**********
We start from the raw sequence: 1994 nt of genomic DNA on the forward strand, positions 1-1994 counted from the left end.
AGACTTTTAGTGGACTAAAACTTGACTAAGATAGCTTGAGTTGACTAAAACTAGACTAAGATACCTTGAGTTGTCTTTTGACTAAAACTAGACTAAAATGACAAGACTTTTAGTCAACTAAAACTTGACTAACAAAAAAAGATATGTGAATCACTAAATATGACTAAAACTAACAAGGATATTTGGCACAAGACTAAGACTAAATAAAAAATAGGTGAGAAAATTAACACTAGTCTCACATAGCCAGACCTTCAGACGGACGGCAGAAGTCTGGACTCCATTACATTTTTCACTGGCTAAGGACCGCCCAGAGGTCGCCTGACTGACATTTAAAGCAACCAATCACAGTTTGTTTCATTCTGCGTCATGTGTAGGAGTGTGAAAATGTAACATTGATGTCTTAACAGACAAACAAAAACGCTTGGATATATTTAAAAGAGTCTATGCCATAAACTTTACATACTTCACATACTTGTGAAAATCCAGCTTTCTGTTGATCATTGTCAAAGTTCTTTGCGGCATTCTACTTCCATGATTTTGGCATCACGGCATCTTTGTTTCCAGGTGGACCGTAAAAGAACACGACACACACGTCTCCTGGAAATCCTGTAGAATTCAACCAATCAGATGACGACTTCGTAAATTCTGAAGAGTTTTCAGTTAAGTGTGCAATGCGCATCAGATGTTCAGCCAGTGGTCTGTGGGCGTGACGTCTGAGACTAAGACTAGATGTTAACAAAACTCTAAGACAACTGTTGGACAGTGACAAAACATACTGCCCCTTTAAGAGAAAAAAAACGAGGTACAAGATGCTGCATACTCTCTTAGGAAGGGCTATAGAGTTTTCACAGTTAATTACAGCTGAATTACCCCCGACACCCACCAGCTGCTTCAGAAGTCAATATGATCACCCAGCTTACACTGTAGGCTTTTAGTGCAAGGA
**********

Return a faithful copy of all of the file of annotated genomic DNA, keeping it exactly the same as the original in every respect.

We start from the raw sequence: 1994 nt of genomic DNA on the forward strand, positions 1-1994 counted from the left end.
AGACTTTTAGTGGACTAAAACTTGACTAAGATAGCTTGAGTTGACTAAAACTAGACTAAGATACCTTGAGTTGTCTTTTGACTAAAACTAGACTAAAATGACAAGACTTTTAGTCAACTAAAACTTGACTAACAAAAAAAGATATGTGAATCACTAAATATGACTAAAACTAACAAGGATATTTGGCACAAGACTAAGACTAAATAAAAAATAGGTGAGAAAATTAACACTAGTCTCACATAGCCAGACCTTCAGACGGACGGCAGAAGTCTGGACTCCATTACATTTTTCACTGGCTAAGGACCGCCCAGAGGTCGCCTGACTGACATTTAAAGCAACCAATCACAGTTTGTTTCATTCTGCGTCATGTGTAGGAGTGTGAAAATGTAACATTGATGTCTTAACAGACAAACAAAAACGCTTGGATATATTTAAAAGAGTCTATGCCATAAACTTTACATACTTCACATACTTGTGAAAATCCAGCTTTCTGTTGATCATTGTCAAAGTTCTTTGCGGCATTCTACTTCCATGATTTTGGCATCACGGCATCTTTGTTTCCAGGTGGACCGTAAAAGAACACGACACACACGTCTCCTGGAAATCCTGTAGAATTCAACCAATCAGATGACGACTTCGTAAATTCTGAAGAGTTTTCAGTTAAGTGTGCAATGCGCATCAGATGTTCAGCCAGTGGTCTGTGGGCGTGACGTCTGAGACTAAGACTAGATGTTAACAAAACTCTAAGACAACTGTTGGACAGTGACAAAACATACTGCCCCTTTAAGAGAAAAAAAACGAGGTACAAGATGCTGCATACTCTCTTAGGAAGGGCTATAGAGTTTTCACAGTTAATTACAGCTGAATTACCCCCGACACCCACCAGCTGCTTCAGAAGTCAATATGATCACCCAGCTTACACTGTAGGCTTTTAGTGCAAGGA